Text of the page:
|Ji Won Han1;Kyusoo Oh1;Sooyoung Yoo2;Eunhye Kim2;Ki-Hwan Ahn3;Yeon-Joo Son3;Tae Hui Kim1;Yeon Kyung Chi1; and Ki Woong Kim1,4,5;
1;Department of Neuropsychiatry, Seoul National University Bundang Hospital, Seongnam,
2;Center for Medical Informatics, Seoul National University Bundang Hospital, Seongnam,
3;Technology Development Office, Advanced Institute of Technology, KT R&D Center, Seoul,
4;Department of Psychiatry and Behavioral Sciences, Seoul National University College of Medicine, Seoul,
5;Department of Brain and Cognitive Science, Seoul National University College of Medicine Sciences, Seoul, Republic of Korea
The Ubiquitous Spaced Retrieval-based Memory Advancement and Rehabilitation Training (USMART) program was developed by transforming the spaced retrieval-based memory training which consisted of 24 face-to-face sessions into a self-administered program with an iPAD app. The objective of this study was to evaluate the feasibility and efficacy of USMART in elderly subjects with mild cognitive impairment (MCI).
Methods : Feasibility was evaluated by checking the satisfaction of the participants with a 5-point Likert scale. The efficacy of the program on cognitive functions was evaluated by the Korean version of the Consortium to Establish a Registry for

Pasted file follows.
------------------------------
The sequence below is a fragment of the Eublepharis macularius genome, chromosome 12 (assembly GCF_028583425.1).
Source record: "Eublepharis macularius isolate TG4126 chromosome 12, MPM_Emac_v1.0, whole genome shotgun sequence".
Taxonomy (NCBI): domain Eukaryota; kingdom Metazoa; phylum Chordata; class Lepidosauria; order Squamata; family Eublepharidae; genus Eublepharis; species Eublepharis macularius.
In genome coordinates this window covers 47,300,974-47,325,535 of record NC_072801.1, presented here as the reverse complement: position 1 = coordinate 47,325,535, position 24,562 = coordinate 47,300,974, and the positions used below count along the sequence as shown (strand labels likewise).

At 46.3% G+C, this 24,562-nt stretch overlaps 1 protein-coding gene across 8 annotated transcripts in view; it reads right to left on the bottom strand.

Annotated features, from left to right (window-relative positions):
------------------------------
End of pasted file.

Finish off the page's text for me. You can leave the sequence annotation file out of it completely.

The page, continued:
Alzheimer's Disease Neuropsychological Assessment Battery before and after USMART.
Results : Among the 10 participants, 7 completed both pre- and post-USMART assessments. The overall satisfaction score was 8.0±1.0 out of 10. The mean Word List Memory Test (WLMT) scores significantly increased after USMART training after adjusting for age, educational levels, baseline Mini-Mental Status Examination scores, and the number of training sessions (pre-USMART, 16.0±4.1; post-USMART, 17.9±4.5; p=0.014, RM-ANOVA). The magnitude of the improvements in the WLMT scores significantly correlated with the number of training sessions during 4 weeks (r=0.793; p=0.033).
Conclusion : USMART was effective in improving memory and was well tolerated by most participants with MCI, suggesting that it may be a convenient and cost-effective alternative for the cognitive rehabilitation of elderly subjects with cognitive impairments. Further studies with large numbers of participants are necessary to examine the relationship between the number of training sessions and the improvements in memory function.
Mild cognitive impairment;Cognitive therapy;Rehabilitation;Memory;Computer user training;Dementia.